Reforming FAFSA and expanding opportunity


Lloyd Doggett

As midterms close out and finals approach, paying for college and avoiding student debt loom larger for many Roadrunners than even the most challenging coursework. Fortunately, some federal student financial assistance is free — but you have to ask for it first. And the paperwork needed to make that ask can be frustrating and intimidating. We must make it easier for high school students to enroll in college and for college students to graduate without crushing debt.

Addressing the student debt crisis is central to promoting a strong economy, opening up opportunities and ensuring security for those who work hard. Cracks in our financial aid system often perpetuate inequality — inequality that stands in the way of the American Dream. To close the widening economic gap, we have to close the college affordability gap.

The Free Application for Federal Student Aid (FAFSA) for the 2020-2021 school year is already available at If you submitted a FAFSA last year, you are eligible to use the Renewal FAFSA this year. On this form, some of the data you previously provided will be prefilled. The priority deadline to complete the FAFSA is Jan. 15, 2020.

After a decade of working for a more streamlined financial aid process, the FAFSA is still too complicated, confusing and underutilized. I am working to reform the process and remove the intimidation. Last year, high school graduates who failed to submit a FAFSA missed out on $2.6 billion in free money for college. With the ever-rising cost of college, this financial aid is needed more than ever.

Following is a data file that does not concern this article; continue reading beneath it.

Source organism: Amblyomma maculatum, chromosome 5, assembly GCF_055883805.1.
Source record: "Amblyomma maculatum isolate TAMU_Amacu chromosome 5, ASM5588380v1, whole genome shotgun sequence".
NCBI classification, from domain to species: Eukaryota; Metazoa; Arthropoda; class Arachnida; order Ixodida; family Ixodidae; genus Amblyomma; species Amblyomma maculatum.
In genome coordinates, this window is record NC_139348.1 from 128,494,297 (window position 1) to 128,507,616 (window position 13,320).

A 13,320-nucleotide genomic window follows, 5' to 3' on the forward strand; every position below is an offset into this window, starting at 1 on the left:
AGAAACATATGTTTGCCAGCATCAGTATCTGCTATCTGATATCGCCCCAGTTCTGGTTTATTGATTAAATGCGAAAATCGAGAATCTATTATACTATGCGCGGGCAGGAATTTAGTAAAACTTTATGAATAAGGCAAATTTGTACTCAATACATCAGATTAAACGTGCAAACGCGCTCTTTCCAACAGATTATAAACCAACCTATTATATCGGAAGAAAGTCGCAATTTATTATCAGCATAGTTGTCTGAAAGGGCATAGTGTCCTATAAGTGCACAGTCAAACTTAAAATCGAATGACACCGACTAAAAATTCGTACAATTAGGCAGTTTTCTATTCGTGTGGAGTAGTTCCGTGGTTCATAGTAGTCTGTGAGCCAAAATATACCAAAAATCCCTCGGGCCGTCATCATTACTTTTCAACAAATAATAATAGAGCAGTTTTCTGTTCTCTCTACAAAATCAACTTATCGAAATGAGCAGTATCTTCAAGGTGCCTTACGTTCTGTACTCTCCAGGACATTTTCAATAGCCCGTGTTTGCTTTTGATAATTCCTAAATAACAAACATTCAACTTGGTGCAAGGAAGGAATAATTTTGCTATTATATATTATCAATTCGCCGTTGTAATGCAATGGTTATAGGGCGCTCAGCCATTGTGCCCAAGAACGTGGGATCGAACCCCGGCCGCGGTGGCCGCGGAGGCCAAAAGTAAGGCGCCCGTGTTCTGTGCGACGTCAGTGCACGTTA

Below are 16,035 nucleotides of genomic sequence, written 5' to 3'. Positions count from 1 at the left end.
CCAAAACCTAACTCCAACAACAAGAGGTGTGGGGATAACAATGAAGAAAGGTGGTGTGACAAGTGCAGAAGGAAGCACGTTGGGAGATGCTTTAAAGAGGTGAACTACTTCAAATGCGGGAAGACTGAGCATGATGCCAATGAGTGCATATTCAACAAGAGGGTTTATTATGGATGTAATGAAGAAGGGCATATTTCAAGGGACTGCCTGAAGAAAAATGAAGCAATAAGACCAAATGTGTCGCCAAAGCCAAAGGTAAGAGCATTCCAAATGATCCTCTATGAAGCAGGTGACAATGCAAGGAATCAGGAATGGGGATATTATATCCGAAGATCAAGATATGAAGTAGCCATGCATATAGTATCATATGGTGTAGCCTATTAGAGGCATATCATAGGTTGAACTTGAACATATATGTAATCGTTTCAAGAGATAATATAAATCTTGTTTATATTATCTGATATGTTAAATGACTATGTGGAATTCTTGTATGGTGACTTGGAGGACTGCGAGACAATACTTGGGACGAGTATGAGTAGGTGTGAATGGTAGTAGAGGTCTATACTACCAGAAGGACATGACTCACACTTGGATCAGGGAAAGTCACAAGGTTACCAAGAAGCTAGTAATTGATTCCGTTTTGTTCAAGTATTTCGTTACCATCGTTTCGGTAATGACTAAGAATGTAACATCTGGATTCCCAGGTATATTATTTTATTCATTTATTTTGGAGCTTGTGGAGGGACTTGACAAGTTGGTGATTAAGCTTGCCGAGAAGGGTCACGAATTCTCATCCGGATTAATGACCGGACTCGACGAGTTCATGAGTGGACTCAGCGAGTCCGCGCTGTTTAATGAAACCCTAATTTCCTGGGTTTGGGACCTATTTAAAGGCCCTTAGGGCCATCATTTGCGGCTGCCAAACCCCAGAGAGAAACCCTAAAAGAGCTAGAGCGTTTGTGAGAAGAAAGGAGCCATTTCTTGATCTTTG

I successfully authored an amendment to simplify this process and make the FAFSA available on Oct. 1, so students have more time to navigate the process. But, because barriers remain, I have filed two bills this Congress. These reform efforts are particularly important in Texas because, in order to graduate, next year’s seniors will be required to complete the FAFSA.

My bipartisan Student Aid Simplification Act requires the Department of Education and IRS to do the heavy lifting for students by securely sharing the remaining taxpayer information required for FAFSA completion.

My second bill, the Equitable Student Aid Access Act, would allow students from households with income below $34,000, or that already receive certain means-tested benefits, to use a simplified FAFSA form and automatically qualify for the full Pell Grant. That bill also makes it easier for students to make financially-informed decisions about the cost of college by ensuring colleges and students speak the same language by developing universal terms and formatting for financial aid offer letters.

As I push forward to make aid more accessible to all, I welcome your counsel. If you have insight into or ideas about how we can alleviate the student debt crisis and break down barriers to equal opportunity, please email me at [email protected]. Likewise, I always welcome your input on any of the many federal issues that confront us right now at this difficult time for our nation. From issues like climate action to expanding healthcare access to holding President Trump accountable for his abuse of power, I welcome your advice and advocacy.